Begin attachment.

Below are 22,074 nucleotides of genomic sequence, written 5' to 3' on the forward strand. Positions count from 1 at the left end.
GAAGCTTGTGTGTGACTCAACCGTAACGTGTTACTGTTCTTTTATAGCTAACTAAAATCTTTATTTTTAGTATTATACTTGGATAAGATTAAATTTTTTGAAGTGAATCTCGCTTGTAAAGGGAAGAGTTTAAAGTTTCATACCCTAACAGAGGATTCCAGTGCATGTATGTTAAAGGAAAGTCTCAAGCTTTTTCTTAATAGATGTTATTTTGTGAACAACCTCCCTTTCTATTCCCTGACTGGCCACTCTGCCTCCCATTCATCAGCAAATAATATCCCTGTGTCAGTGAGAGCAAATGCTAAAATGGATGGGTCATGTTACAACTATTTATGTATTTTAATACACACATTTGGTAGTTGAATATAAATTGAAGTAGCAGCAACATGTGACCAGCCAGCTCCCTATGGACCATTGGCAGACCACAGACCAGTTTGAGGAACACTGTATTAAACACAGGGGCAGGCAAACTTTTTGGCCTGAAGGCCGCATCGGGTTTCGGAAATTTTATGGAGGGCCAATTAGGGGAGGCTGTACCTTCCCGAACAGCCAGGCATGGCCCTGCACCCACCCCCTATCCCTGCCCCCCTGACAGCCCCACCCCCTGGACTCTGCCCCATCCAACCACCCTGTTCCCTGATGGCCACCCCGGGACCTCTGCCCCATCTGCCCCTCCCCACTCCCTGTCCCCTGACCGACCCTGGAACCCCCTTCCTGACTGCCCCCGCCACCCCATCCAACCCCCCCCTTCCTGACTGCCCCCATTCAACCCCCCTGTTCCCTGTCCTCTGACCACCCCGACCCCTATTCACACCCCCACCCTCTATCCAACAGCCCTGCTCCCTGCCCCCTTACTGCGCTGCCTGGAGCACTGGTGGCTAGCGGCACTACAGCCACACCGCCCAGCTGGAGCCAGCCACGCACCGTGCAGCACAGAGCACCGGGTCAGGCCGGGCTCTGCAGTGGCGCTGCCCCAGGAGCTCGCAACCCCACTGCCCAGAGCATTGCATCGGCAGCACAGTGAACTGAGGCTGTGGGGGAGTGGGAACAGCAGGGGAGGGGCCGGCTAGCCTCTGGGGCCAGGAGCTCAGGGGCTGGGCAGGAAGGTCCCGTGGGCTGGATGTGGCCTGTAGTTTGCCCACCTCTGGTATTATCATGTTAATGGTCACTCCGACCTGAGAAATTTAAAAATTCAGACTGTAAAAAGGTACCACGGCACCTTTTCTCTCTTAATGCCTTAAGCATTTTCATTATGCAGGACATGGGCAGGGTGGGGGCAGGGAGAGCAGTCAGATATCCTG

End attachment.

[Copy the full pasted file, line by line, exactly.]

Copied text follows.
Below are 22,074 nucleotides of genomic sequence, written 5' to 3' on the forward strand. Positions count from 1 at the left end.
GAAGCTTGTGTGTGACTCAACCGTAACGTGTTACTGTTCTTTTATAGCTAACTAAAATCTTTATTTTTAGTATTATACTTGGATAAGATTAAATTTTTTGAAGTGAATCTCGCTTGTAAAGGGAAGAGTTTAAAGTTTCATACCCTAACAGAGGATTCCAGTGCATGTATGTTAAAGGAAAGTCTCAAGCTTTTTCTTAATAGATGTTATTTTGTGAACAACCTCCCTTTCTATTCCCTGACTGGCCACTCTGCCTCCCATTCATCAGCAAATAATATCCCTGTGTCAGTGAGAGCAAATGCTAAAATGGATGGGTCATGTTACAACTATTTATGTATTTTAATACACACATTTGGTAGTTGAATATAAATTGAAGTAGCAGCAACATGTGACCAGCCAGCTCCCTATGGACCATTGGCAGACCACAGACCAGTTTGAGGAACACTGTATTAAACACAGGGGCAGGCAAACTTTTTGGCCTGAAGGCCGCATCGGGTTTCGGAAATTTTATGGAGGGCCAATTAGGGGAGGCTGTACCTTCCCGAACAGCCAGGCATGGCCCTGCACCCACCCCCTATCCCTGCCCCCCTGACAGCCCCACCCCCTGGACTCTGCCCCATCCAACCACCCTGTTCCCTGATGGCCACCCCGGGACCTCTGCCCCATCTGCCCCTCCCCACTCCCTGTCCCCTGACCGACCCTGGAACCCCCTTCCTGACTGCCCCCGCCACCCCATCCAACCCCCCCCTTCCTGACTGCCCCCATTCAACCCCCCTGTTCCCTGTCCTCTGACCACCCCGACCCCTATTCACACCCCCACCCTCTATCCAACAGCCCTGCTCCCTGCCCCCTTACTGCGCTGCCTGGAGCACTGGTGGCTAGCGGCACTACAGCCACACCGCCCAGCTGGAGCCAGCCACGCACCGTGCAGCACAGAGCACCGGGTCAGGCCGGGCTCTGCAGTGGCGCTGCCCCAGGAGCTCGCAACCCCACTGCCCAGAGCATTGCATCGGCAGCACAGTGAACTGAGGCTGTGGGGGAGTGGGAACAGCAGGGGAGGGGCCGGCTAGCCTCTGGGGCCAGGAGCTCAGGGGCTGGGCAGGAAGGTCCCGTGGGCTGGATGTGGCCTGTAGTTTGCCCACCTCTGGTATTATCATGTTAATGGTCACTCCGACCTGAGAAATTTAAAAATTCAGACTGTAAAAAGGTACCACGGCACCTTTTCTCTCTTAATGCCTTAAGCATTTTCATTATGCAGGACATGGGCAGGGTGGGGGCAGGGAGAGCAGTCAGATATCCTG